On a more positive note, for those who follow our work and our life, here is some news. Our long-dreamt-of project, the tea outlet, is finally shaping up, initially as an online outlet. This has kept me a little busy and we will be out on a tasting and sourcing expedition next week. I cannot tell you how excited and grateful I am for the way the universe has brought us to this point. I hope to be able to update my blog during this time, though I am not entirely certain. I will keep you posted as it evolves.

On the writing front, this week, I had the opportunity of writing guest posts for two bloggers whose work I follow and admire. I had a lot of fun writing these posts, and they are different from what I usually do. Do take a look.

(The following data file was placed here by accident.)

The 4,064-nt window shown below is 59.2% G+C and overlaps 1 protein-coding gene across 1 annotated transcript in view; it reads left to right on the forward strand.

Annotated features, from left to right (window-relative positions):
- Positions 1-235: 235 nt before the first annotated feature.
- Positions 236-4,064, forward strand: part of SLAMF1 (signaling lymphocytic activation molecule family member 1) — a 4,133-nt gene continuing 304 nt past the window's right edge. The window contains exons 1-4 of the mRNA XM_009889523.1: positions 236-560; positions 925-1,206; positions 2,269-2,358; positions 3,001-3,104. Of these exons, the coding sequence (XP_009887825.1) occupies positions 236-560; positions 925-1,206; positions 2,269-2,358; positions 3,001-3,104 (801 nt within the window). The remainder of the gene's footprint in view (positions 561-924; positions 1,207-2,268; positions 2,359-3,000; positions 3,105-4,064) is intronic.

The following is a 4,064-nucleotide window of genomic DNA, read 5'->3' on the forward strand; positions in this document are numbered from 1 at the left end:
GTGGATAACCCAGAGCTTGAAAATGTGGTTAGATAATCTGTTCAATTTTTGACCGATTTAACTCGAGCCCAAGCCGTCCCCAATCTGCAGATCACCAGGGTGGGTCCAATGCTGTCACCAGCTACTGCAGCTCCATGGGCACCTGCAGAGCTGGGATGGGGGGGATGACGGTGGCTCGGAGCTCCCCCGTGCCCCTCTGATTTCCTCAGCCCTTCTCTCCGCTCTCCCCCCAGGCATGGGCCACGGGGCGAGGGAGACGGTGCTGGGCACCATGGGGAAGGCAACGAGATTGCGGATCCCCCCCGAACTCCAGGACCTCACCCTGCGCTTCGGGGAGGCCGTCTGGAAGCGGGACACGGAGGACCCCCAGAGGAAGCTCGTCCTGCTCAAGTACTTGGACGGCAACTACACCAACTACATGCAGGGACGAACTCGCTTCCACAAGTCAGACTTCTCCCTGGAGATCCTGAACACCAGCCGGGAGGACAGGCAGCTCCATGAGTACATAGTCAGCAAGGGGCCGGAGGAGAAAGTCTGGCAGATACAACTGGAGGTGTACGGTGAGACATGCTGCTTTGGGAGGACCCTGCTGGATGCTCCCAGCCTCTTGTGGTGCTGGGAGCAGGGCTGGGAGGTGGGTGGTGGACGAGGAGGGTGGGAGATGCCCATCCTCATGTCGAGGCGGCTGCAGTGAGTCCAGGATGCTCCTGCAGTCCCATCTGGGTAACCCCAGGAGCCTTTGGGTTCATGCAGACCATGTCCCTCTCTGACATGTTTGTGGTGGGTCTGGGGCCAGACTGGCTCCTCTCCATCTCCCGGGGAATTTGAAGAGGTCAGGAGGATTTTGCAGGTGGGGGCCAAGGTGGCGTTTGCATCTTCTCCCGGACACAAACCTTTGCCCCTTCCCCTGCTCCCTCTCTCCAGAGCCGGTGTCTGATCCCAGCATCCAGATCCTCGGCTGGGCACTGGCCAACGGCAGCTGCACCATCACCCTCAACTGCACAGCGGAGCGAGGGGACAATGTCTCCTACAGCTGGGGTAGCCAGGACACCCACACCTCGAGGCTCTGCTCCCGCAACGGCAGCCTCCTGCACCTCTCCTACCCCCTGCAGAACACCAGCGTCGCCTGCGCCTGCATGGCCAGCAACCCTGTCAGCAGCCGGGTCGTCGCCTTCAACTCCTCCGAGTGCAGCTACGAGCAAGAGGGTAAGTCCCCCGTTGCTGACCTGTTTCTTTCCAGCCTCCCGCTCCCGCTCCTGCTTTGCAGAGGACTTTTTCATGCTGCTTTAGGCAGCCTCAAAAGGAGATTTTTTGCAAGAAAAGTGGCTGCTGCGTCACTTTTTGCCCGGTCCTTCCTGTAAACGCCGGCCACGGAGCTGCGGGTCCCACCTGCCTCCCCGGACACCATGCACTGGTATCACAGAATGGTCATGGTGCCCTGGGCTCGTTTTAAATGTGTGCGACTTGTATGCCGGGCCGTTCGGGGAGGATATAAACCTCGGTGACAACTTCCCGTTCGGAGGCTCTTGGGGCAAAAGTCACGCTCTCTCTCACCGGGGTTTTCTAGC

A Gift From a Guest at Crack The Sky, a post on how blog posts really get written.

and

Three Easy-To-Grow Plants at Rachna Says, a post about a different kind of gardening.

The Larger Lunacy

Much of what is put out here is stuff that makes you stop and think awhile about where we are headed as a civilization. Or at least, so I tell myself. So I try and vary the pace a little sometimes in the name of blogger social responsibility. They say failures are the pillars. The successes lie above. And yes, I have heard of Stephen Leacock!